The population of the world's cities has doubled in the last thirty years and will double again in the next twenty. An increasing percentage of the world's population is living in transitional settlements—shanty towns where non-integrated population groups crowd into makeshift, insanitary shelters which lack water, drainage, gas and electricity; and where the lack of protection against the hazards of fire and flood breeds a sense of insecurity. In the Third World, the result has been skyscrapers of steel and glass surrounded by slums of mud and wood. In both developed and developing countries the last decade in particular saw the rapid growth of unconventional urban settlements—squatter areas, slums, and, of less importance, mobile home parks. These represent the inability of human settlements to house population growth in terms of permanent accommodation at reasonable standards.
Uncontrolled urban growth and internal migration from countryside to the town are the major causes of urban slums. Migrants often arrive at a faster pace than the cities are able to absorb them. The development of infrastructures cannot keep pace, and the new arrivals pile up in settlements made of the flimsiest materials, sometimes without any form of municipal administration or public services. Living conditions in slum settlements are often materially worse than in the villages from which the migrants came. Overcrowding of premises in slums and shanty-type construction are typical. There is enormous pressure on water supplies and the arrangements for waste disposal. Malnutrition and diseases add to the burden on medical services. Schools are over crowded and anti-social behaviour is common. This concentration of unassimilated migrants tends to encourage juvenile delinquency, adult crime, vice, alcoholism, gambling, mental disorders, and political instability. Children of the slums are both materially and emotionally disadvantaged and underprivileged. Other social problems linked with urban environmental factors are the unbalanced distribution of population by age group in urban and suburban areas, non-adaptation of rural migrants, dissatisfaction due to instability of employment opportunities, and difficulty in integrating youth. Sickness and disease, along with high mortality rates, are commonplace.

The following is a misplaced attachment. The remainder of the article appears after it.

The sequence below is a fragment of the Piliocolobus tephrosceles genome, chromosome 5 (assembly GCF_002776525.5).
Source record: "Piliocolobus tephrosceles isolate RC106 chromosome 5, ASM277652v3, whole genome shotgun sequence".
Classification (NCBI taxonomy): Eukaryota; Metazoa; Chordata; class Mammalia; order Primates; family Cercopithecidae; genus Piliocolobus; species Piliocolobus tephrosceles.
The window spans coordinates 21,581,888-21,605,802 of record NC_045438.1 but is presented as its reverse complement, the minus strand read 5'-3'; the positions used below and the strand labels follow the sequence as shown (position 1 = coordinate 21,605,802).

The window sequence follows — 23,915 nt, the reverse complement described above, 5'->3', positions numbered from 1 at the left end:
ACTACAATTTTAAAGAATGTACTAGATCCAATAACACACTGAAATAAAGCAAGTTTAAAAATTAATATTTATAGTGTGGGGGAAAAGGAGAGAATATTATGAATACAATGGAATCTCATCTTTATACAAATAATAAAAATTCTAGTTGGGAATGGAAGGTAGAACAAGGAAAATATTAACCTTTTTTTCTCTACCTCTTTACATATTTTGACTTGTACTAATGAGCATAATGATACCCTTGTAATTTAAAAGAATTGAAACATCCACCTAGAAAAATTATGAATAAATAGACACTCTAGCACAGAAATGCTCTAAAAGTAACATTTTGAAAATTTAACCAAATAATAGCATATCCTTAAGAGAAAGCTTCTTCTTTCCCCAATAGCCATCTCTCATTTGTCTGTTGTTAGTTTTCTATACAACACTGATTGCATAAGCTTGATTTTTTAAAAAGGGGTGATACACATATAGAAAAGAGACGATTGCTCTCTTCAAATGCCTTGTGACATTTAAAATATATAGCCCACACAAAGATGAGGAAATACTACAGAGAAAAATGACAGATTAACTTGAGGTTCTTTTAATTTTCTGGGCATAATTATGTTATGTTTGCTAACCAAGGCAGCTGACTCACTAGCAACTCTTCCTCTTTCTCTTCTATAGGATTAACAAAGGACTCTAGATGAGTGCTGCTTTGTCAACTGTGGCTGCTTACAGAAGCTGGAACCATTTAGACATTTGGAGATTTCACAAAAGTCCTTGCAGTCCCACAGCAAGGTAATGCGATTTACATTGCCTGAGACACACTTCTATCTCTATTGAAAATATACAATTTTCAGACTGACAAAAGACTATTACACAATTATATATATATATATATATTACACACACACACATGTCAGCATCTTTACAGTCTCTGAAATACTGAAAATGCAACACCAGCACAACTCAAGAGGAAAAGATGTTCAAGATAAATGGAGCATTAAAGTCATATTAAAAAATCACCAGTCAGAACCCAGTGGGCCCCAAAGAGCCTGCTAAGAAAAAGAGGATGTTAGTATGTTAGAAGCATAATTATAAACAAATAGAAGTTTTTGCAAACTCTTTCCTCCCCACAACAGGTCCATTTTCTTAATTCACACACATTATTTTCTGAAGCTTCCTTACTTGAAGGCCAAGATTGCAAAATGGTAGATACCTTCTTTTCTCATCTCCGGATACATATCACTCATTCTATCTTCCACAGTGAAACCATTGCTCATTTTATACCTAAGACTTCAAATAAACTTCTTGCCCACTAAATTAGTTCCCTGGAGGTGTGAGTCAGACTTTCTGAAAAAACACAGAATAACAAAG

In addition to degrading their own environment, the presence of urban slums is increasingly determining the physical environment of the entire urban area. Streams are polluted, land is laid waste and hillsides are eroded through overcrowding and the lack of even the most rudimentary public services. Rats and vermin spread. Trees and vegetation are all but eliminated by the cutting for use and sale of all available timber.
The fabric of urban life and contemporary society in many developing countries is threatened when these populations occupy 30 to 50% or more of urban areas, as in some cities of Latin America and elsewhere. In most developing countries it has not been possible to provide in advance a rational arrangement of space for living, transportation and recreation, or to provide rapidly enough for housing, water, sewage disposal, education, or the other amenities of urban life.
In developing countries, the urbanization process is accelerating. The annual average growth rate of the urban population between 1960 and 1970 was 4.1% in South Asia, 3.3% in East Asia, 4.8% in Africa and 4.3% in Latin America; the projections for 1970-75 indicated, respectively, 4.3%, 4.0%, 4.9% and 3.9%. These figures mean that in twenty years the urban population of these regions doubled or even tripled. Back in 1970 there were 11 cities in developing countries with more than 5 million inhabitants; by the year 2000 their number is likely to increase to 335.
When discussing "the Roma problem", most references focus on the part of the Romany population living in very poor rural and urban conditions. The number of Roma living in unbearable conditions in rural communities and devastated central city zones is agglomerating and represents a potentially very serious societal, social and economic problem. In former Czechoslovakia, housing is one of the most immediate problems of the Gypsies. Besides appalling conditions they live in, the occupied grounds belong either to the adjacent town or to private owners. That was not an issue for the totalitarian regime, when the communists occupied all private property, but now owners claim back the grounds where Gypsies had built their shacks or houses without any permission. Consequently, there is usually no proper water, sewage, gas and electricity supply, because nobody would finance a connection to an illegal site. This situation has naturally also further consequences in poor health condition of the Gypsies, low life expectancy, bad conditions for children and their education, etc. Environmental issues are important, too. Some of the camps, such as the one near Rudnany in Eastern Slovakia, were built on dumping grounds or other areas containing materials such as mercury and arsenic.
At least 600 million urban dwellers in Africa, Asia and Latin America live in squatter settlements and shanty towns, in housing of such poor quality and with such inadequate provision for water, sanitation, drainage and garbage removal that their lives and health are under continuous threat (UNCHS 1996). The number of people living in such conditions is likely to expand very rapidly; while large cities in some developing countries have been growing at rates of up to 10 per cent per annum, slums and squatter settlements in some of them are growing twice as fast. An increasing number of the urban poor, probably more than 100 million, are homeless, a serious problem in developed as well as in developing countries (UNCHS 1996).